I really enjoyed this book, but it still had some obvious flaws. Every crew member in the book gets their own character growth arc, and even though that was satisfying in a lot of ways, it also made the book seem too neat. Not everyone got a happy ending tied up in a bow, but they all changed in important ways, and it all fit the timeline of the journey. It also made the characters seem flat, and too convenient at times, and it made me not invest in them as much. I didn’t end up feeling close to any of them, like I do with the best character-driven books.

Despite its problems, this book was good enough that I’ve pre-ordered the next book, A Closed And Common Orbit. It arrives in about ten days and I’m pretty excited to read it.


The Long Way to A Small, Angry Planet by Becky Chambers (Wayfarers, #1)
Harper Voyager, 2016 | Buy the book


“The Ghost Map” by Steven Johnson

I was looking for a good book to buy for one of my friends who likes reading about history and medicine, and I remembered The Ghost Map, a book that many of the people I follow on LibraryThing read and loved. One of my pet peeves is buying someone a book that I don’t own myself, so I also bought myself a copy and read it when I was looking for a break from speculative fiction.

The Ghost Map is about the terrible Broad Street cholera epidemic in London in 1854. The epidemic claimed over six hundred lives, but also sparked an investigation that led to the foundations of the science of epidemiology and underscored the importance of proper sanitation and public health. We follow two investigators – local doctor John Snow, who had been looking for more data on cholera for a long time, and young assistant curate Henry Whitehead, who was increasingly concerned about his parishioners being decimated. Whitehead’s local knowledge and Snow’s methodical nature and medical skills combined helped prove that cholera was spread via contaminated water, rather than the ineffable “miasma” that was the prevailing theory of the time.

This book was well-written and well-researched, but I was far more compelled by the first half of the book. The author plops you down in the sights, smells, and sounds of Victorian London as he sets the stage for the start of the epidemic, and it’s pretty amazing. You really get a sense of what it was like for the residents of Broad Street, much of it is familiar, and the unfamiliar parts are explained with full context. However, once the investigation gets underway, it felt like there wasn’t a full book length of material there, and the author was trying to stretch it in creative ways. He talks up the opposing viewpoints of Whitehead and Snow, but there’s no drama there – Snow had the evidence, and Whitehead was convinced by it. Some of the later material also seemed a little repetitive. And occasionally the author goes on tangents where he draws conclusions that didn’t really matter to the narrative, but worse, didn’t seem backed up by anything (I checked the citations) – one example being alcoholism as an evolutionary predilection for some races of people.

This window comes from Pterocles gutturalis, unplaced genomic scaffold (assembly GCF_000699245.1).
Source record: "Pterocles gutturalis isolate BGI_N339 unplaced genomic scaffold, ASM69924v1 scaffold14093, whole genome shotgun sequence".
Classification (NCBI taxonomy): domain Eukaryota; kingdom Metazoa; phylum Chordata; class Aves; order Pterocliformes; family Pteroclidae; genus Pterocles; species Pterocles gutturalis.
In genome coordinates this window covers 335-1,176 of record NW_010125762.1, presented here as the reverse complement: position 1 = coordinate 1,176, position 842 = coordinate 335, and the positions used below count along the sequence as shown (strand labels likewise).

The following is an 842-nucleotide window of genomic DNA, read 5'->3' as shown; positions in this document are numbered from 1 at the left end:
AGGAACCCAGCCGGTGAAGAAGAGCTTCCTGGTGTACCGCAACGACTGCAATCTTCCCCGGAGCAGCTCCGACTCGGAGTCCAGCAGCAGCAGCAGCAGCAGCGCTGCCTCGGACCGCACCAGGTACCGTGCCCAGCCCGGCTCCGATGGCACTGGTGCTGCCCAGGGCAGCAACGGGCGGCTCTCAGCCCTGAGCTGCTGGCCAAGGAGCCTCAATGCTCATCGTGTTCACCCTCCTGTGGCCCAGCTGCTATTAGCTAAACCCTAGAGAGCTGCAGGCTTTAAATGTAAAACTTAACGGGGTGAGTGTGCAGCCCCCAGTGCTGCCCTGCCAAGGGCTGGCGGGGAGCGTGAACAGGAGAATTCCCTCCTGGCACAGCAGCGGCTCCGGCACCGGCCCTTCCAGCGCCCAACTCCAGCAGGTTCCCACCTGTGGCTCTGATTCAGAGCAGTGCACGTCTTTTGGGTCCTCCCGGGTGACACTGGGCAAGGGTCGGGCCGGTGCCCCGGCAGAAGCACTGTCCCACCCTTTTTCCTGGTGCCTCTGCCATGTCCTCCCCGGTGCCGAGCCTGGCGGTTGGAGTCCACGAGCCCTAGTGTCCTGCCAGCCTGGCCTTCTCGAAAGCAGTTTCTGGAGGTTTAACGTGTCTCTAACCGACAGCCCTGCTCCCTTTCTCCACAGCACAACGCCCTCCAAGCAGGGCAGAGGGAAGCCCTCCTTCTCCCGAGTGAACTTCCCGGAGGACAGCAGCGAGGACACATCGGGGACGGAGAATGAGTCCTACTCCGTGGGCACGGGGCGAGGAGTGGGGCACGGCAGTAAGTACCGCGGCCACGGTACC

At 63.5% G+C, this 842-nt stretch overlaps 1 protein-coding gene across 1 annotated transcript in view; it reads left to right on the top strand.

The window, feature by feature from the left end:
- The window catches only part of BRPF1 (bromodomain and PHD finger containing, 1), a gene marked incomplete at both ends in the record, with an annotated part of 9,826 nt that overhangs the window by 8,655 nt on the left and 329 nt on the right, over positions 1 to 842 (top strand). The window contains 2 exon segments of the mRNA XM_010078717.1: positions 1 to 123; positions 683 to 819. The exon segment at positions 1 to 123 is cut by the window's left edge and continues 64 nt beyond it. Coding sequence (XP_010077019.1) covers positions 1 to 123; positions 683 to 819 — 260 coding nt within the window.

The conclusion of the book was also somewhat weak, there was a bunch of tangential stuff about the various things maps are useful for, and the connection to the cholera outbreak map was extremely tenuous. The author also takes the opportunity to advocate strongly for his belief that humans should be striving for urbanization, which also didn’t seem connected to the rest of the book other than the fact that London is a city.

Overall, I’d recommend this book for its engaging portrayal of what it was like to live in 1854 London and to learn more about how humanity started making meaningful progress into investigating and managing epidemics. It’s definitely a popular non-fiction book though, and prioritizes shock value over thoroughness.